Maggi Butterworth, director of Swarthmore Education Centre, addresses the on-going importance of adult education, as well as the barriers currently facing it.
Providers of further education learning and skills across the country are feeling anxious about the rocky landscape ahead and talk of future funding cuts dominates their anxieties. In particular, adult education has experienced massive cuts over the last five years and participation in lifelong learning is at an all-time low.
However, it’s about the essential role educational providers have in building a recovery that is sustainable and balanced; that every provider can have the opportunity to share in and share the benefits from so long as the government continues to fund adults in learning.
The government’s key priorities are clearly about reaching its three million high quality trained apprenticeships by 2020. There is no doubt that apprenticeships have an important role in addressing the combination of skills shortages, skills gaps and low productivity that are threatening the future prospects for sustained economic growth, but they are not the complete answer to every challenge facing the economy.
For many adults already in work, an apprenticeship will either be unavailable or not appropriate for the current stage of their career. Undoubtedly people with low skills levels are most likely to miss out. People on low pay will fail to get the support they need to progress in work.
The latest national participation survey from NIACE – an educational charity in England and Wales – clearly shows, as in all previous years, that participation in learning is determined by social class, employment status, age, and prior learning. The survey shows that 19 per cent of adults, that’s around one in five, is currently learning while 38 per cent had taken part in some form of learning in the previous three years. 35 per cent of adults have not participated in learning since leaving school. In general the older people are, the less likely they are to take part in learning.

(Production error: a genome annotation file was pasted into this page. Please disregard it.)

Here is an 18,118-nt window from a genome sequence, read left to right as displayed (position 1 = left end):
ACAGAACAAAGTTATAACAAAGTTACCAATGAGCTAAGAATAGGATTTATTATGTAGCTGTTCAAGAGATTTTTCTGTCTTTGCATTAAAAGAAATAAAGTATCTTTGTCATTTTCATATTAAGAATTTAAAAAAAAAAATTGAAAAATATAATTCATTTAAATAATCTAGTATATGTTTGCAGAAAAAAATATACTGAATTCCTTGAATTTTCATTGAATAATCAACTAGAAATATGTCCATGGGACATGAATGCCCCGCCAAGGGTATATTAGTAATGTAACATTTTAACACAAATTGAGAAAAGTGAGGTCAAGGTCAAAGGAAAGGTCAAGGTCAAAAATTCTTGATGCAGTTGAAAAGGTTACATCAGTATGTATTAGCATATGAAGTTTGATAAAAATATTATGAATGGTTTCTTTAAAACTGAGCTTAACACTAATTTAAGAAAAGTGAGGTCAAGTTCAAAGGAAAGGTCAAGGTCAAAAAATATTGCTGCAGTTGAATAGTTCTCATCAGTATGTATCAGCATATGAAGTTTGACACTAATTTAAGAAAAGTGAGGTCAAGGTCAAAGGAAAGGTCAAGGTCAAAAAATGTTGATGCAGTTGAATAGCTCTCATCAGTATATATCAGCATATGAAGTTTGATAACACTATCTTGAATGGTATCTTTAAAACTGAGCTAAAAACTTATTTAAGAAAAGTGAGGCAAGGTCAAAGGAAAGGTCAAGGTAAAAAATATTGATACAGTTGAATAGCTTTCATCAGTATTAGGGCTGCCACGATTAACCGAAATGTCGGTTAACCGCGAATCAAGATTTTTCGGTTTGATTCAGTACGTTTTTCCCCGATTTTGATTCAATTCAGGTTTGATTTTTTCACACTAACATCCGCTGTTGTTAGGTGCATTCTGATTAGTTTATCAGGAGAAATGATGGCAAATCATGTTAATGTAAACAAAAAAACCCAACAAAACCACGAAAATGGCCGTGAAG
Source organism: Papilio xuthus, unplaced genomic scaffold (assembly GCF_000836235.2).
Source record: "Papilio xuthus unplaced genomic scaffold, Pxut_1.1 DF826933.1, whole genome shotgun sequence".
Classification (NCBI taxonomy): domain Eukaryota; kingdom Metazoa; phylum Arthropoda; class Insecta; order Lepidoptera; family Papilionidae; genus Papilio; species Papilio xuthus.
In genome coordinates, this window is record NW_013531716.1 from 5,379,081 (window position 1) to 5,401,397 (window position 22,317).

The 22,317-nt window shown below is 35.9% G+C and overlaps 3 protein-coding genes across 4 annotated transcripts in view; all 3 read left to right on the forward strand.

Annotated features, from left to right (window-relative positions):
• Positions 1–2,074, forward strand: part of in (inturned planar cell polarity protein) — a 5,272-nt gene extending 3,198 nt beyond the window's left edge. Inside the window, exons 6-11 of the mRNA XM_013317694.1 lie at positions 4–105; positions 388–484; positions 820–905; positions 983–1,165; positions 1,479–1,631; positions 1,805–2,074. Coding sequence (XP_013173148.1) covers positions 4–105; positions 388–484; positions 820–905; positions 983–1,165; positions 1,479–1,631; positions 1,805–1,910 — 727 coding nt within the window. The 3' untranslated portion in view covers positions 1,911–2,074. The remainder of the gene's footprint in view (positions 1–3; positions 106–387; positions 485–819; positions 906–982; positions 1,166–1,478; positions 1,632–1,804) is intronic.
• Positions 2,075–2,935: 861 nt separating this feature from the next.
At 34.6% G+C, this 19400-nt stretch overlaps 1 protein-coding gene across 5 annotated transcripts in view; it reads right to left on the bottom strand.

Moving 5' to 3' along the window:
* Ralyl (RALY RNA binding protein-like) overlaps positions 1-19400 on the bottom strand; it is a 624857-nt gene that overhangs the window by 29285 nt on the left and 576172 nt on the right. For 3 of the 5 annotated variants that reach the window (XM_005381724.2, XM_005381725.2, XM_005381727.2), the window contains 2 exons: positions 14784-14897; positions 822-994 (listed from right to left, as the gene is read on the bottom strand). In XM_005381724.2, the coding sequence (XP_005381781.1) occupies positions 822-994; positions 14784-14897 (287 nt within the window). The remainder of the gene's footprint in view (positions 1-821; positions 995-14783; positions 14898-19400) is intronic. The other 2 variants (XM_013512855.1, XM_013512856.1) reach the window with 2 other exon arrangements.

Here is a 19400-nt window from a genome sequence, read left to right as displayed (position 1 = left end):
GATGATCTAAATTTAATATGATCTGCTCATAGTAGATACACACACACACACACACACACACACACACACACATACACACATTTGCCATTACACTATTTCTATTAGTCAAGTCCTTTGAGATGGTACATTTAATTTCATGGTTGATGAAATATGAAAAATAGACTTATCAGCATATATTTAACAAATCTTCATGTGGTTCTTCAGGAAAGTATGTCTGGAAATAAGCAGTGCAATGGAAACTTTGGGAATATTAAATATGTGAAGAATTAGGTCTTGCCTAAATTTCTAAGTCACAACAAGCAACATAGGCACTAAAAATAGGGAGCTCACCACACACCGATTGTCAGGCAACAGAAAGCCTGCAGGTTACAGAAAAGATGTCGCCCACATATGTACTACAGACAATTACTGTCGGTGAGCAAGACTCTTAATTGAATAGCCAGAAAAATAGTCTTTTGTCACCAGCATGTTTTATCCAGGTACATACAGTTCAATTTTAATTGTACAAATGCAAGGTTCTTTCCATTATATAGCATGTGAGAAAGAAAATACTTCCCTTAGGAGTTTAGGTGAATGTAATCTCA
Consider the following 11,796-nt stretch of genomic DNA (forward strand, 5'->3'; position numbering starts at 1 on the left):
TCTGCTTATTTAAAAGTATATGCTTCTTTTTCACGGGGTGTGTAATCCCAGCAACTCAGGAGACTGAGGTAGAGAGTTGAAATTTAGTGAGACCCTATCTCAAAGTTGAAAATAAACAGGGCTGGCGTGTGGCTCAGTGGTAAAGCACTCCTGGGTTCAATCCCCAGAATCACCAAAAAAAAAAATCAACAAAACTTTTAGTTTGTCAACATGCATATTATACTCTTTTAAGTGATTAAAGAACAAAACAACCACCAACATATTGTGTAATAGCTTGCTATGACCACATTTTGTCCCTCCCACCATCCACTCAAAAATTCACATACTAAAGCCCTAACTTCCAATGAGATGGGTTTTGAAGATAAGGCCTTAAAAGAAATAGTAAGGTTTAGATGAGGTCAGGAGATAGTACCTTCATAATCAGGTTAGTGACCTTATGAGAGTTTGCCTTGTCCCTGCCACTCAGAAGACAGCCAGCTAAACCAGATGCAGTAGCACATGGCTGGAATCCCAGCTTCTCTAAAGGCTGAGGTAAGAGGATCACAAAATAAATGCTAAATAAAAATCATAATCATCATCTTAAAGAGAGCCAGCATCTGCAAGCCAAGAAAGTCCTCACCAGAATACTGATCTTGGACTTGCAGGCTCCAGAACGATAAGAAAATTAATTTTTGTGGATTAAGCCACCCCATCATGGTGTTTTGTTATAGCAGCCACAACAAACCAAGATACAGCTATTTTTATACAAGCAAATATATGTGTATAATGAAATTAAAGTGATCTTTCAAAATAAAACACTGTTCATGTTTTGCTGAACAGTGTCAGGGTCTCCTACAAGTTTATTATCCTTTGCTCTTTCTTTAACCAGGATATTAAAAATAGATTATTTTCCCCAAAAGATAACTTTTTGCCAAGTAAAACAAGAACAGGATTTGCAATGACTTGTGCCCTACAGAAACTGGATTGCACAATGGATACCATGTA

The digital divide continues to reinforce the learning divide with 43 per cent of adults with internet access having taken part in learning in the previous three years compared with just 12 per cent of those without access.
Education is not just about gaining qualifications in order to get a job. It promotes health and wellbeing, reduces social isolation while keeping minds active. All aspects of life depend upon adaptability and active minds. Spending on adult education is an investment. There is evidence that participation in learning can lead to saving money in different government departments by reducing reliance on public services.
Education equips us for life but the world keeps changing after we’ve left school. Adults need to adapt to the social and technological changes if they are to keep up with developments.
All government services are now designed to be ‘digital by default’. How does this work for people who can’t use technology effectively or can’t afford internet connectivity at home?
At Swarthmore in Leeds we provide a range of courses for adults under one roof. However, winning funding for our work has become more competitive, so like other organisations we have had to be agile and deliver more with less. We rely on dedicated staff and a set of trustees who work tirelessly to achieve the impacts we all want.
JLife takes a look at a selection of the first-class learning environments located across Leeds and the surrounding areas.
Harrogate Grammar School
Harrogate Grammar School Sixth Form saw record-breaking results this year with a total of 66 per cent of all A-Level grades being at A* to B. This shows an outstanding performance from a Sixth Form which prides itself on its inclusiveness and comprehensive intake.
Delivering excellence for all through world class teaching and facilities, Harrogate Grammar School offers over 40 subjects to choose from, unrivalled enrichment opportunities, and specialist pathways.